Berliner Philharmonie, history and new concept

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Hans Scharoun SCHAROUN

Hans Scharoun is a German architect born on September 20 th, 1893 in Bremen and died on November 25th, 1972 in Berlin.  He move to Berlin to study architecture in 1912, but he doesn't finish it because he enlisted as a volunteer to serve in World War II. Between 1919 and 1920 he joins the expressionist group Die Gläserne Kette (the "Glass Chain") of Bruno Taut, exchanging correspondence with other movement's members. During his stay in the German capital, he projects with a traditional language abroad - by political reasons - and experiments with fluid spaces inside. It is at this time when he meets Hugo Haring, who will influence him for the rest of his life.

Hitler's dictatorship influences in Scharoun's conception of the building as a democracy, leaving Modernism, and adopting a style where each element is a citizen who participates without losing its identity. 
After completing his studies at the Königliche Technische Hochschule (Technical University of Berlin) he obtains the chair of the Art Academy in Breslau (1925). There he develops his first projects and organizes several exhibitions, including the first one of the expressionist group Die Brücke.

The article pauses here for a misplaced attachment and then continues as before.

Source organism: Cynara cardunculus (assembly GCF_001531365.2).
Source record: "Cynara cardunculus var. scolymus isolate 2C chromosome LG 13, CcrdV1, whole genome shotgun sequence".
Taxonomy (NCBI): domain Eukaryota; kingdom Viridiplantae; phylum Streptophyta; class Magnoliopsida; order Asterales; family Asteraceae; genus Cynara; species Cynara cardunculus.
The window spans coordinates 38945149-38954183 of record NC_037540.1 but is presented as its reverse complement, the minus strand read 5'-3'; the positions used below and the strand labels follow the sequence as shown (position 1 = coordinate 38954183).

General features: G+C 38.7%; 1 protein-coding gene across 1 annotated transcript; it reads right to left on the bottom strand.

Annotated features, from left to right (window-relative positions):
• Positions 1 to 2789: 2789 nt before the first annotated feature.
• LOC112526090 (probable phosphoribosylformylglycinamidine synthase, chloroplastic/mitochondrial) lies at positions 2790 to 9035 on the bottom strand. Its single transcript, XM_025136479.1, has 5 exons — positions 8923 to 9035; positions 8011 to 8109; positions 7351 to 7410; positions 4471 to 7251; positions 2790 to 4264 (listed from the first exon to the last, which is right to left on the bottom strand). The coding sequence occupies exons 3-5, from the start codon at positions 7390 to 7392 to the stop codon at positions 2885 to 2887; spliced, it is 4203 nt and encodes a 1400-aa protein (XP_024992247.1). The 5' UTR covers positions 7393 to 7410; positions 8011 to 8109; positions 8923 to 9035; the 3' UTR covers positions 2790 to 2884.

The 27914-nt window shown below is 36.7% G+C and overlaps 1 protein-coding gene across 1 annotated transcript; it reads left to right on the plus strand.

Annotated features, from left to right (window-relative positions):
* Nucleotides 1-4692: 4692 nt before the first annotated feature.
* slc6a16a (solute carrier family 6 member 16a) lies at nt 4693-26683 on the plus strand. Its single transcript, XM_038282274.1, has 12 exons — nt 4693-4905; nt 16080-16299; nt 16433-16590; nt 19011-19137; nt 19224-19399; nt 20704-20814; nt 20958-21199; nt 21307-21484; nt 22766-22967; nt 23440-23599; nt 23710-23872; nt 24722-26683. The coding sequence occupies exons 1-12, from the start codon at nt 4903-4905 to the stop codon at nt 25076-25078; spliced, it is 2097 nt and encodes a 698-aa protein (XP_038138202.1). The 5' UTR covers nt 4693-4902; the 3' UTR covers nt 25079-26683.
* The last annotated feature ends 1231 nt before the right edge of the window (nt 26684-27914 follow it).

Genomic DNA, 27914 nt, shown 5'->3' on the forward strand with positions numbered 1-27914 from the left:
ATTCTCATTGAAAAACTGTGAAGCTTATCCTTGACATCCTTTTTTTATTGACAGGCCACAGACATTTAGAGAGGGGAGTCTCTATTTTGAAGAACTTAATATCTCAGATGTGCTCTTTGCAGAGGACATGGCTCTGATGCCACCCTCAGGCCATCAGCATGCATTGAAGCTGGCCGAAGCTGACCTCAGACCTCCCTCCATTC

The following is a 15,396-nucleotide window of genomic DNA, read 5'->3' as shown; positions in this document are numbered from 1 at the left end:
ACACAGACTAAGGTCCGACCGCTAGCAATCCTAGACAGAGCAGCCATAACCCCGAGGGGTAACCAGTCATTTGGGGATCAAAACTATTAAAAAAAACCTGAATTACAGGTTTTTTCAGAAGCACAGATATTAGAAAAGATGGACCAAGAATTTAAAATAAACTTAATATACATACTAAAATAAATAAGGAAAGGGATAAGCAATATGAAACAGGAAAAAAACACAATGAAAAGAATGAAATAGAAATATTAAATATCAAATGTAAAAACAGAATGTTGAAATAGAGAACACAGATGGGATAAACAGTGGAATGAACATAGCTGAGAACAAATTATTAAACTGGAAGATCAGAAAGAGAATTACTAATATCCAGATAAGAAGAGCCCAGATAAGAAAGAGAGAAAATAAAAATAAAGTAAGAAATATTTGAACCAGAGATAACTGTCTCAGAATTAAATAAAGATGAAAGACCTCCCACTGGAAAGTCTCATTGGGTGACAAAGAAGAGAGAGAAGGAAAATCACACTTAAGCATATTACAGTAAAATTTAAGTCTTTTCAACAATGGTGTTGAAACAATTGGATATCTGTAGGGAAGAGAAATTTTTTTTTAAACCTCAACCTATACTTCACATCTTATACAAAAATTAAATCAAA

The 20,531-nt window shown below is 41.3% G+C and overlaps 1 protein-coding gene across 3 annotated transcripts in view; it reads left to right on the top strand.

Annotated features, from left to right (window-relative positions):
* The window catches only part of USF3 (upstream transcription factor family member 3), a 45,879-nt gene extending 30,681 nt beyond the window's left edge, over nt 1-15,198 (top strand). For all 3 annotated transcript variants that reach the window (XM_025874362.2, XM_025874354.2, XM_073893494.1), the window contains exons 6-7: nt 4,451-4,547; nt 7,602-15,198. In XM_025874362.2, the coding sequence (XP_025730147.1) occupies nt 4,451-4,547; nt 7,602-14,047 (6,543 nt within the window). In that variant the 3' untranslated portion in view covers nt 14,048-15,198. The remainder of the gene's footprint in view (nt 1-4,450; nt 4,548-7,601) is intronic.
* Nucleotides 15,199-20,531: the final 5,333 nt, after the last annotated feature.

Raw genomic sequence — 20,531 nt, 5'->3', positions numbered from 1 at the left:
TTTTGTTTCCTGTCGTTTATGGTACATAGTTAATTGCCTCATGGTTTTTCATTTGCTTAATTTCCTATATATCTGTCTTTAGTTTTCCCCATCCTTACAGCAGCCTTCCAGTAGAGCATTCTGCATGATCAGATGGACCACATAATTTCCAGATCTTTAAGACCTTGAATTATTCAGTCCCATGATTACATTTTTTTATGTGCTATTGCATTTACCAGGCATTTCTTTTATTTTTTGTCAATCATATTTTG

Scharoun - between 1933 and 1945 - turns obsessed with the development of single-family homes, typology which not interests him before or after this time, but it will be at the end of the Second World War when Scharoun consolidates himself in a unique style, and directs his architecture to larger projects, reaching its highest expression in the Philharmonie in Berlin in 1963, completely in a organic style. This project will be worth a reputation as an architect, with whom he developed all kinds of orders until the end of his life.

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